Ben Cowell, director general of the HHA, agrees and says that his members are a “constant source of inspiration when it comes to rural diversification”. The different ways they are exploring – to keep the roofs repaired and contents of their houses intact – include adventure playgrounds, imaginative art installations, outdoor cinema and other commercial activities. The organisation is responding accordingly: it recently hosted a “heritage chat” on Twitter devoted to innovation and entrepreneurship and, this year, is putting on a new programme of events for so-called ‘next generation members’.

Nina Barbour is one representative of the younger generation channelling this entrepreneurial spirit. She inherited the Bolesworth Estate, in Tattenhall, Cheshire, upon the death of her father 10 years ago, when she was in her mid-twenties. A passionate equestrian, her vision was to put Bolesworth on the international show-jumping map by investing in a world-class showground on the estate. “The diversification began very much with her father converting old farm buildings into commercial lets,” explains Bolesworth’s estate manager, Matthew Morris.

Together with the team at Rural Solutions, they have established a strong strategy for current and future growth. “Aside from hosting equestrian events and CarFest North for BBC Children in Need, the estate works closely with tenants who run The Ice Cream Farm – the world’s largest ice-cream shop, according to Guinness World Records,” explains Morris. “We’ve also done a joint venture with a partner to build a care village for the over-sixties on estate land. We’ve kept a number back to let to local people on an affordable basis – it’s been great to be able to do something for that generation who come from this area.”

The Iford Estate, near Bradford-upon-Avon in Wiltshire, is run very much as a family partnership. William Cartwright-Hignett took over as managing partner in June 2016 when he and his wife, Marianne, moved into the manor house, following his parents’ decision to retire and move to a property nearby. “My mother has always had a forward-thinking approach to management of the estate and I like to think that we continue that today,” explains Cartwright-Hignett. “My wife brings a strategic business understanding from her previous career in London and I have always been involved in SMEs and start-ups. Rural estate business diversification is, for us, about strategic planning for business stability into the future.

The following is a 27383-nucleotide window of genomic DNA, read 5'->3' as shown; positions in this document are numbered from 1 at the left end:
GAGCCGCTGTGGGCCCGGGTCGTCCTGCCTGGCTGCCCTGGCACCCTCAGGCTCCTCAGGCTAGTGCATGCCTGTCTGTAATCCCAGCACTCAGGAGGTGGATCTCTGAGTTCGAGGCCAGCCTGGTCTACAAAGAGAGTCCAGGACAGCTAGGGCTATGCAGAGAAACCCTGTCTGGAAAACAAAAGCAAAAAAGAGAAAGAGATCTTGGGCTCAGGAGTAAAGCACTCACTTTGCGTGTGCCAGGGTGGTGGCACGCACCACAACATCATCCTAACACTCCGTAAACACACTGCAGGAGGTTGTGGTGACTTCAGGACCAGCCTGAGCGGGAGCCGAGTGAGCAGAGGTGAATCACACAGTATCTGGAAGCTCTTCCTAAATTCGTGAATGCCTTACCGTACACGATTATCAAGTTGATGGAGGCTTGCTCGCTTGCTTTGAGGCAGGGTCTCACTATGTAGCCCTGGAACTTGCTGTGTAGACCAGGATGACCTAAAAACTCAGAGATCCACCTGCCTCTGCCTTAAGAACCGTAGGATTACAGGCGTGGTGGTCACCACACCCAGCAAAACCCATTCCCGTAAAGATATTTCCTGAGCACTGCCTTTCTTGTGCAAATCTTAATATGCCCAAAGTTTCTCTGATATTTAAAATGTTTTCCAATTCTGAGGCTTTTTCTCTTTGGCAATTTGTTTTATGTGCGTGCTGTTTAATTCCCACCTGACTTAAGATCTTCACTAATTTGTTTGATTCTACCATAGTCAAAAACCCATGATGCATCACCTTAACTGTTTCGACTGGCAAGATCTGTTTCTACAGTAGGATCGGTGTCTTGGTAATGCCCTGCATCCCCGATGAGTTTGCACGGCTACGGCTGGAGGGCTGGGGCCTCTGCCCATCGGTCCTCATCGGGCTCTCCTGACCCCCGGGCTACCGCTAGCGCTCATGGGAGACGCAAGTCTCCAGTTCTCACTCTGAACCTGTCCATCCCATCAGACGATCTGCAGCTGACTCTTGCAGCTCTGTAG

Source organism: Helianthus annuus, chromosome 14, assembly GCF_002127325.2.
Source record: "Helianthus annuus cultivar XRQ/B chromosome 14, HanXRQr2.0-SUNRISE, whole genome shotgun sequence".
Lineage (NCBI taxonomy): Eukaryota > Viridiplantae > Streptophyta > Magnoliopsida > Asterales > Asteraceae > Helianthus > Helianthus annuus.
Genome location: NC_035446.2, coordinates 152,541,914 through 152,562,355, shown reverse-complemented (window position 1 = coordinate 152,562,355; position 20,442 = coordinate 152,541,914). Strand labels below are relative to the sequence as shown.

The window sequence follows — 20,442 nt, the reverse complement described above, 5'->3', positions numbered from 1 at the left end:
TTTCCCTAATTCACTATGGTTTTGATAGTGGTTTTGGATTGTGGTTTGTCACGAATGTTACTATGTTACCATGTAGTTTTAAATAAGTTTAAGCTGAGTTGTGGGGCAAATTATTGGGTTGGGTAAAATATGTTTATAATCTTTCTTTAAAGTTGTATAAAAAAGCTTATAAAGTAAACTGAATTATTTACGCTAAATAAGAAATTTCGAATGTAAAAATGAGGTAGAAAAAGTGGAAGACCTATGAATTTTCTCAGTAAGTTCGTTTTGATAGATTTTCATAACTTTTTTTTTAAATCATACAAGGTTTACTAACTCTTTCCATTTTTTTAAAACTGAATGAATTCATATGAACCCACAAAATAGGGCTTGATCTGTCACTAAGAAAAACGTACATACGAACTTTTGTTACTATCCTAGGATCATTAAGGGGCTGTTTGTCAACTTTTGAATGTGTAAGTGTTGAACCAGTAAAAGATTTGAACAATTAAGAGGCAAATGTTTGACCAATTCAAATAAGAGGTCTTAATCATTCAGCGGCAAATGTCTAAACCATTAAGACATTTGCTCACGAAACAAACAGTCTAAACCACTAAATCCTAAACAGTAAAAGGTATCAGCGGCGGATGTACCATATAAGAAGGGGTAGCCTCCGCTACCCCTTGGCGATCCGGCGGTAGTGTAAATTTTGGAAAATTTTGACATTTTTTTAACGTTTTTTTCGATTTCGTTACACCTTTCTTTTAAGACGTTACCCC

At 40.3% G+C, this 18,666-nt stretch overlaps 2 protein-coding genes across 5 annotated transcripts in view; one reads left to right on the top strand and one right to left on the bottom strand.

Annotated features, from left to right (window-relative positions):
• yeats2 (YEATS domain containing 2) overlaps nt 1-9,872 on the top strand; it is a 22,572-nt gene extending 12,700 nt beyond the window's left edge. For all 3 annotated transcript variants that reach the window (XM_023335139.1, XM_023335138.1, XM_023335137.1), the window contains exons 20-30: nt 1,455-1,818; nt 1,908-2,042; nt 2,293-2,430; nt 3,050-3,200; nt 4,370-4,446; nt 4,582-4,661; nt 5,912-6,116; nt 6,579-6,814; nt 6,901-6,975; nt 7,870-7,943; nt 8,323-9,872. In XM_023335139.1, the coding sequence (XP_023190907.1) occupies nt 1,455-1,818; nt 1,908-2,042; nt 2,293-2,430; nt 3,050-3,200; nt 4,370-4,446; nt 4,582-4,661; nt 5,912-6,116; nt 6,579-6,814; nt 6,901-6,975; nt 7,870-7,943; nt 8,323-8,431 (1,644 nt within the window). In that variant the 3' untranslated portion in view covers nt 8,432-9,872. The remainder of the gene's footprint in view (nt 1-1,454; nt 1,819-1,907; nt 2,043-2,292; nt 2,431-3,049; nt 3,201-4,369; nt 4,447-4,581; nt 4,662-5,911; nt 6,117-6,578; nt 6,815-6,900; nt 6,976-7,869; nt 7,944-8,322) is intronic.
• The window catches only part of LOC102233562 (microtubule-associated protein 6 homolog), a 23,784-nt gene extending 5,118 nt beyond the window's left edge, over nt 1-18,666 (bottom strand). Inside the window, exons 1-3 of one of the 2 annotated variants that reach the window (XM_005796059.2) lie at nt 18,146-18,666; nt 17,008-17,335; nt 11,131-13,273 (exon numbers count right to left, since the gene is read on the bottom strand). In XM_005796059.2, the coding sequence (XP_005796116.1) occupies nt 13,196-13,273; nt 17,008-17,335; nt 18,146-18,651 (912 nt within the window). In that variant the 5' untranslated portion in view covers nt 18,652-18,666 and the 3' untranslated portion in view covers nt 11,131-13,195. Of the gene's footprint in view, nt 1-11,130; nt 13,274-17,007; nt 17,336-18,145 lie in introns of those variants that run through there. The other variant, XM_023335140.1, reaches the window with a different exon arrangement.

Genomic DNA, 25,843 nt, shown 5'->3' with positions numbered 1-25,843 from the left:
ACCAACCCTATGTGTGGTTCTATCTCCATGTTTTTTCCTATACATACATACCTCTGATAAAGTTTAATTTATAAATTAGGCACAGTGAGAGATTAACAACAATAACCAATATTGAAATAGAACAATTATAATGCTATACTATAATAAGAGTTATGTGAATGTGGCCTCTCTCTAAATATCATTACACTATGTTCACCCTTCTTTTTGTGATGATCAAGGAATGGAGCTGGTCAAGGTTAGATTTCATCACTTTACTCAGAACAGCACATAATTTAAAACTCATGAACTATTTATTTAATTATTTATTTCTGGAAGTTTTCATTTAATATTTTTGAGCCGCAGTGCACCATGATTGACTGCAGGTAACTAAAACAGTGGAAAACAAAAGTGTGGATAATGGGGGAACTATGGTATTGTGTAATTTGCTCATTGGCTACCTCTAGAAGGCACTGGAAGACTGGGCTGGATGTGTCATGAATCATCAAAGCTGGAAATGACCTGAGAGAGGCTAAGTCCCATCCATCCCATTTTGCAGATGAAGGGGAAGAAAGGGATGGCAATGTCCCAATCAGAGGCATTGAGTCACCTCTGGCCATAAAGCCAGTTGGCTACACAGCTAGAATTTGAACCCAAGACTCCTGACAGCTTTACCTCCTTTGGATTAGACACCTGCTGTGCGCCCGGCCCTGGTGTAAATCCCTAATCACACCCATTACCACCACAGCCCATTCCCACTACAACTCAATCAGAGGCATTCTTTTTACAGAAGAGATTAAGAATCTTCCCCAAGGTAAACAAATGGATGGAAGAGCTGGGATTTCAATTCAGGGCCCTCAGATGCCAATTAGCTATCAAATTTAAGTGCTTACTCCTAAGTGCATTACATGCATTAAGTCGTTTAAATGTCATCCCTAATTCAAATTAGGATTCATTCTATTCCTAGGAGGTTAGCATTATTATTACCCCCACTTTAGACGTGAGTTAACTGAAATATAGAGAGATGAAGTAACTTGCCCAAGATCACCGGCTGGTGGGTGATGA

The Cartwright-Hignetts’ approach is to be in tune with and connected to the local community. They run events such as the annual wildlife and community butterfly day, as well as opening the Harold Peto-designed garden to the public and building a new tearoom. “But with narrow roads, we have limitations,” allows Cartwright-Hignett. Turning their attention to food processing, they recently established a craft cider business, Iford Cider, which was awarded the Bath Good Food Award in its first year of production. But while looking at other opportunities, they are careful to strike the right balance. “Too much diversification risks overstretching the resources, so we are also streamlining and cutting back on less productive activities to ensure that we are fit for the future.